Longer days and blossoming flowers of spring mean that it is time to prepare your lawn to spend more time outdoors! These lawn care tips can ensure that your lawn is lush and ready to go for the season and into the heat of summer.
Dethatch to rid your lawn of dying or dead grass. Lawns do well with less than a ½ inch of thatch, but will begin to suffocate if there’s too much. A sturdy rake is often all you need to get the job done, but if you have a large yard or a lot debris (more than 1 inch of thatch), consider using a power rake. Dethatching can be rough on your lawn so make sure to do it in early spring to allow the grass to recover properly.
2. Check for Bare Patches
Winters can be tough on lawns, and grass seeds don’t always survive the winter season. If you see thin or bare spots that were created by winter storms, you’ll need to replant. Simply loosen up the soil with a rake and sprinkle grass seed to the affected area. Be sure to water the area regularly to make sure that the seedlings take to the ground. Also, be sure to clear your lawn of any winter debris or fallen limbs that may hinder grass growth.
3. Mow Early
It’s time to break out the mower. Just don’t wait too long. Letting the grass grow too long can cause stress and potentially damage the grass seed. On the other hand, you shouldn’t cut the grass too short; grass seed does best when a mow takes no more than 1/3 of the total grass height off. If you aren’t sure what height to mow at, consider doing a first mow at a higher cut level to get a good feel for what length your lawn would do best at. Check the suggested mowing heights for the grass seed in your lawn as they differ.
4. Aerate In Late Spring
Grass grows better in soil that isn’t compacted down. Aerating your lawn loosens up the dirt and provides air and room for necessary nutrients to deeply penetrate the soil. There are many different tools on the market to help you aerate, the most popular one is the gas-powered aeration tool that leaves small tubes of soil all around the lawn. For smaller lawns, you can use manual push aerators or even aeration shoes that attach to your footwear. If you choose to aerate, be sure to do so in late spring so your lawn can heal before the arrival of summer.
Some of these measures, like aeration and dethatching take a bit of effort, but they’re well worth it in creating a lush, green lawn. Spring is the best time to prepare your lawn for a vibrant growing season. With a little bit of extra care this time of year your lush lawn will be ready for outdoor living.
Planning to receive a nice chunk of change with your tax return? Consider using it for home improvement projects that will increase your home’s curb appeal. The following upgrades are all under $3,000.
- Replace door No. 1
As one of the first things a prospective buyer sees, your front door is critical to your home’s curb appeal. Buy a new door and spruce it up with shiny new knobs, locks and knockers. An energy-efficient door can help you save money on bills and may make you eligible for federal tax credits next year.
- Refresh the garage
That dented garage door panel you no longer notice? Prospective buyers will. Two new garage doors will set you back just under $3,000 and do wonders for spiffing up your home’s exterior.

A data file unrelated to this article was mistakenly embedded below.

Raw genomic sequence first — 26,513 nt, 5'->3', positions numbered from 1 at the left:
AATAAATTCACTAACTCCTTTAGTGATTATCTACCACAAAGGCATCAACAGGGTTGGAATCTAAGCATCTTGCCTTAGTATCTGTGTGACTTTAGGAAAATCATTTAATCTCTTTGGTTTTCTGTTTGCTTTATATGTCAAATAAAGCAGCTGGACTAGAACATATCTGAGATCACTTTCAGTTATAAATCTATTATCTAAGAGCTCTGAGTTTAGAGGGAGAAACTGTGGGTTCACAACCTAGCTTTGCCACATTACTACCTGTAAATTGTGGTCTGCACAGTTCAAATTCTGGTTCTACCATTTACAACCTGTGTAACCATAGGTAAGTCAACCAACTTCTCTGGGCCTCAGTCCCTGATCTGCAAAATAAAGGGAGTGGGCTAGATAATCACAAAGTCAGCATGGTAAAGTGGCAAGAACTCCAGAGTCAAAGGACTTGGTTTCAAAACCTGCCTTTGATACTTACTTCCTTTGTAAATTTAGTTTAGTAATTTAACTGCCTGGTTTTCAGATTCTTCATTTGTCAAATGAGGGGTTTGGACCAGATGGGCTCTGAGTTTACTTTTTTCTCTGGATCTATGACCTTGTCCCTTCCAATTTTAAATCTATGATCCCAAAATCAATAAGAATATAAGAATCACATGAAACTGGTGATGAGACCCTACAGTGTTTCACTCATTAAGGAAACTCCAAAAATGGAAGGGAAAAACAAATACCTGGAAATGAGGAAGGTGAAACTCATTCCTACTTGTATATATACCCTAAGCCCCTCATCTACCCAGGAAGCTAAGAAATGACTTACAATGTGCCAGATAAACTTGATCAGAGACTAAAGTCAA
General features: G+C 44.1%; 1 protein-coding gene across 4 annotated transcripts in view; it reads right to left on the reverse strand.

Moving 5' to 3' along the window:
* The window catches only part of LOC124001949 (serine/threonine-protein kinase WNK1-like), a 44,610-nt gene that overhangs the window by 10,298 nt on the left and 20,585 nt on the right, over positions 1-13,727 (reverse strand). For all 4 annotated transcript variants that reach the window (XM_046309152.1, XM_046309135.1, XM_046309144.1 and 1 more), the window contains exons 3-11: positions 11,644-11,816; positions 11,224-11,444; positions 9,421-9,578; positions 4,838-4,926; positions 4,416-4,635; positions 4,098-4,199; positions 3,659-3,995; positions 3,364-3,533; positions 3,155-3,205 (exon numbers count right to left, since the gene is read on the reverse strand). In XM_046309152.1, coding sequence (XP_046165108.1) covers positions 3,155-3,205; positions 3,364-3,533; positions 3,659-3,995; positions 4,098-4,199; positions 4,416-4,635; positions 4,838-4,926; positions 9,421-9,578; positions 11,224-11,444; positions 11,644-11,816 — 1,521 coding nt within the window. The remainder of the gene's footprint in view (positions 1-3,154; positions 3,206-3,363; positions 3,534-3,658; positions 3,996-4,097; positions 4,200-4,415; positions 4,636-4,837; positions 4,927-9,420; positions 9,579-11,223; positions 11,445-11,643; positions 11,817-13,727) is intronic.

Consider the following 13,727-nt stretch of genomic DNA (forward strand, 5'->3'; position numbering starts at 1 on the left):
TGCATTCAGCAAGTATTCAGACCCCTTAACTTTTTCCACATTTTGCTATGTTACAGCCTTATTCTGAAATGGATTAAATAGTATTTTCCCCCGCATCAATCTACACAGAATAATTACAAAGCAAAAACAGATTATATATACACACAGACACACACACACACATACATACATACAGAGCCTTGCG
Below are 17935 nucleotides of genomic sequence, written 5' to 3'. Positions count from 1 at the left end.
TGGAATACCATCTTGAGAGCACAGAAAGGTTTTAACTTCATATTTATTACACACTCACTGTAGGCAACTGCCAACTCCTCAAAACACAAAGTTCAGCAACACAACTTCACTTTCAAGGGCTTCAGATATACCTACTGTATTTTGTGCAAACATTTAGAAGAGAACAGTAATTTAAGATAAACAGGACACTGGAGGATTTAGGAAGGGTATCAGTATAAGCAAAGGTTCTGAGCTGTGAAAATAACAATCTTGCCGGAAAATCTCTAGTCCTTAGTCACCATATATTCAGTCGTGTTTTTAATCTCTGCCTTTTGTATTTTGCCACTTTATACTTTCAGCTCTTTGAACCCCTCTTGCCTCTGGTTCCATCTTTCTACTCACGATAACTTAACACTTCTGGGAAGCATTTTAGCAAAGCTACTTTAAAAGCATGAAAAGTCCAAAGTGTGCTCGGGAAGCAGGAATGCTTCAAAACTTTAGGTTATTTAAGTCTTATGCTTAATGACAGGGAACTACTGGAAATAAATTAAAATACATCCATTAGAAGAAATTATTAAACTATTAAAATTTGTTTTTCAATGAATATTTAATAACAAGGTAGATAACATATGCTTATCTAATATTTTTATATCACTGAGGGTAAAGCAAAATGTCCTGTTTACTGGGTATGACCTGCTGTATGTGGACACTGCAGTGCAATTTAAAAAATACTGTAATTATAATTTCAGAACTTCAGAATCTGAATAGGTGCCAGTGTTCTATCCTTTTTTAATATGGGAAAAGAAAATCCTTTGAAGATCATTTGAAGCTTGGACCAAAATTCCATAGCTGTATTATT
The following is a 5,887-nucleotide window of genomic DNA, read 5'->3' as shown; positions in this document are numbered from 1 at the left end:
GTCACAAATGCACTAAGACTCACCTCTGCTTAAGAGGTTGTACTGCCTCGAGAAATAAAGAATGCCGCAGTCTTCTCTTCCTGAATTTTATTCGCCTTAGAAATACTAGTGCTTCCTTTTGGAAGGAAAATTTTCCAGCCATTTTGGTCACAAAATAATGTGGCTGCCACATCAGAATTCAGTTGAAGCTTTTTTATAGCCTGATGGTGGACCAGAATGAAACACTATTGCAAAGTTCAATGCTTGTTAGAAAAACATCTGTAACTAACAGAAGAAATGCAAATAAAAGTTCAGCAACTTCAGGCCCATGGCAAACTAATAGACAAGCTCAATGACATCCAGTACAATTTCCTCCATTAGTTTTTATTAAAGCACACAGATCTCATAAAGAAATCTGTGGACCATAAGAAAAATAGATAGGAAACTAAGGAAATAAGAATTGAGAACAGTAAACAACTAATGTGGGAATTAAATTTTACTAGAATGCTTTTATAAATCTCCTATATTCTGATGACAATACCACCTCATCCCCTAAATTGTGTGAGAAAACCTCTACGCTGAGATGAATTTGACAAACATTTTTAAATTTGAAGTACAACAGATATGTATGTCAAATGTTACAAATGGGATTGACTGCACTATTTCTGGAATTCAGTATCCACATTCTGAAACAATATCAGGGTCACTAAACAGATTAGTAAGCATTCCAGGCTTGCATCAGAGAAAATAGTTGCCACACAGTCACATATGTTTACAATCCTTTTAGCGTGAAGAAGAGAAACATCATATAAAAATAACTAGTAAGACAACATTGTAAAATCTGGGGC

- Get lit
Illuminating your walkway, installing motion-sensor lights or adding lighting fixtures that highlight your home’s architectural features or landscaping help your property look as appealing at night as it does during the day. Added light also helps keep your property secure.
- Add outdoor living space
Decks and patios are among the top features buyers look for. Use your refund to install a stamped-concrete patio or a small deck, and it’s almost like adding another room to your home.
All spruced up and ready to sell? Or know someone else that’s considering a move? Contact me; I’ll be happy to help!
When it comes to home design and decor, we’ll be the first to tell you to stick with what you love, no matter what the pros say. But if you can’t escape that sinking feeling each time you walk through your front door that your decor is looking a little tired, well, don’t despair. We’ve got you covered! From splashy color palettes to bright yellow sofas and mixed metal everything, our stable of designers and tastemakers have given us the ultimate insiders’ scoop on what’ll be hot in 2018.
Read the Realtor.com article…
The internet offers so many resources, it’s hard to know where to begin: endless images for inspiration and even step-by-step how-to videos to walk you through projects. Here are our favorite places to get started.
For cleaning advice:
The experts here have been helping people clean up their acts in one form or another since 1885, so you can be sure they know their stuff. The site features everything from recipes for DIY household cleaners to answers to age-old questions like: Does microwaving your kitchen sponge kill the germs on it?
While this site’s main focus is matching homeowners with professional service providers, it offers a handy library of articles about cleaning, including not-so-stainless stainless steel appliances and hard-to-reach windows.
For decorating advice:
With a highly searchable index of over 11 million photos of professionally designed homes, this site provides inspiration and nuts-and-bolts practical design advice. Want to know how a dark-colored hardwood floor will look with stainless steel appliances? Search and browse tons of examples.